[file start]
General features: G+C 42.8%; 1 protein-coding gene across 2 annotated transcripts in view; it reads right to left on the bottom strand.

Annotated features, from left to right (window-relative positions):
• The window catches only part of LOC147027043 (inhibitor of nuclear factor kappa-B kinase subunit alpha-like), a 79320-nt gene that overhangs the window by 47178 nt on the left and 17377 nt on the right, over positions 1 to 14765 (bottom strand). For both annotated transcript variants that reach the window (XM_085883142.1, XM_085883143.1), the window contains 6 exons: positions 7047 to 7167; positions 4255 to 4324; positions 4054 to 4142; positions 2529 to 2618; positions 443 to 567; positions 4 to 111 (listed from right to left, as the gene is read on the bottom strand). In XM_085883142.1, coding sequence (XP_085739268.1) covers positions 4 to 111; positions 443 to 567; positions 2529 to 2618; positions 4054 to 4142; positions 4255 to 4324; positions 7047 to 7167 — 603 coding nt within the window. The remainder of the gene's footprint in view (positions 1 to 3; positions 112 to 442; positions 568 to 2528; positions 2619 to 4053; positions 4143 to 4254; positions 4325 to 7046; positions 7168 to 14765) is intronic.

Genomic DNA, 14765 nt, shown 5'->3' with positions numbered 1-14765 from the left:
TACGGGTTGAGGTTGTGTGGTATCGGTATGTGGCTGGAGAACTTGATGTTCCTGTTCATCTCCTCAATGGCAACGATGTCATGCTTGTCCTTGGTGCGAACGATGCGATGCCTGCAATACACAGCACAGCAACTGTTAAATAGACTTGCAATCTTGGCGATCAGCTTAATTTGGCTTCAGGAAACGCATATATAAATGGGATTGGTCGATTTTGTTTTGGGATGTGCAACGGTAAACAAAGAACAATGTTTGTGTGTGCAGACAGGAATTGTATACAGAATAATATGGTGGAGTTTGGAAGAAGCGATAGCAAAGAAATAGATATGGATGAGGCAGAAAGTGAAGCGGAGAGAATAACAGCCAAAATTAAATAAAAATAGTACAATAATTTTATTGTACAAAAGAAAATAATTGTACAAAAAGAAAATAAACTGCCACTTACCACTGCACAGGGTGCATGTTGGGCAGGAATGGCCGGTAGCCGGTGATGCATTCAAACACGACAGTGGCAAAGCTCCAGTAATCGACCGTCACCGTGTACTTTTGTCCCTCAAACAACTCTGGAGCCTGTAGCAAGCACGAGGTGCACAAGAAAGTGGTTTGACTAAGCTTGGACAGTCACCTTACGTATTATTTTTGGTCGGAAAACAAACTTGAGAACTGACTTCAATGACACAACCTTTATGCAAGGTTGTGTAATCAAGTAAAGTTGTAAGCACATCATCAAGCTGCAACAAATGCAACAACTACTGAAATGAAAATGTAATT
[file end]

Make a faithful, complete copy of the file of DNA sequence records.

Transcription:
General features: G+C 42.8%; 1 protein-coding gene across 2 annotated transcripts in view; it reads right to left on the bottom strand.

Annotated features, from left to right (window-relative positions):
• The window catches only part of LOC147027043 (inhibitor of nuclear factor kappa-B kinase subunit alpha-like), a 79320-nt gene that overhangs the window by 47178 nt on the left and 17377 nt on the right, over positions 1 to 14765 (bottom strand). For both annotated transcript variants that reach the window (XM_085883142.1, XM_085883143.1), the window contains 6 exons: positions 7047 to 7167; positions 4255 to 4324; positions 4054 to 4142; positions 2529 to 2618; positions 443 to 567; positions 4 to 111 (listed from right to left, as the gene is read on the bottom strand). In XM_085883142.1, coding sequence (XP_085739268.1) covers positions 4 to 111; positions 443 to 567; positions 2529 to 2618; positions 4054 to 4142; positions 4255 to 4324; positions 7047 to 7167 — 603 coding nt within the window. The remainder of the gene's footprint in view (positions 1 to 3; positions 112 to 442; positions 568 to 2528; positions 2619 to 4053; positions 4143 to 4254; positions 4325 to 7046; positions 7168 to 14765) is intronic.

Genomic DNA, 14765 nt, shown 5'->3' with positions numbered 1-14765 from the left:
TACGGGTTGAGGTTGTGTGGTATCGGTATGTGGCTGGAGAACTTGATGTTCCTGTTCATCTCCTCAATGGCAACGATGTCATGCTTGTCCTTGGTGCGAACGATGCGATGCCTGCAATACACAGCACAGCAACTGTTAAATAGACTTGCAATCTTGGCGATCAGCTTAATTTGGCTTCAGGAAACGCATATATAAATGGGATTGGTCGATTTTGTTTTGGGATGTGCAACGGTAAACAAAGAACAATGTTTGTGTGTGCAGACAGGAATTGTATACAGAATAATATGGTGGAGTTTGGAAGAAGCGATAGCAAAGAAATAGATATGGATGAGGCAGAAAGTGAAGCGGAGAGAATAACAGCCAAAATTAAATAAAAATAGTACAATAATTTTATTGTACAAAAGAAAATAATTGTACAAAAAGAAAATAAACTGCCACTTACCACTGCACAGGGTGCATGTTGGGCAGGAATGGCCGGTAGCCGGTGATGCATTCAAACACGACAGTGGCAAAGCTCCAGTAATCGACCGTCACCGTGTACTTTTGTCCCTCAAACAACTCTGGAGCCTGTAGCAAGCACGAGGTGCACAAGAAAGTGGTTTGACTAAGCTTGGACAGTCACCTTACGTATTATTTTTGGTCGGAAAACAAACTTGAGAACTGACTTCAATGACACAACCTTTATGCAAGGTTGTGTAATCAAGTAAAGTTGTAAGCACATCATCAAGCTGCAACAAATGCAACAACTACTGAAATGAAAATGTAATT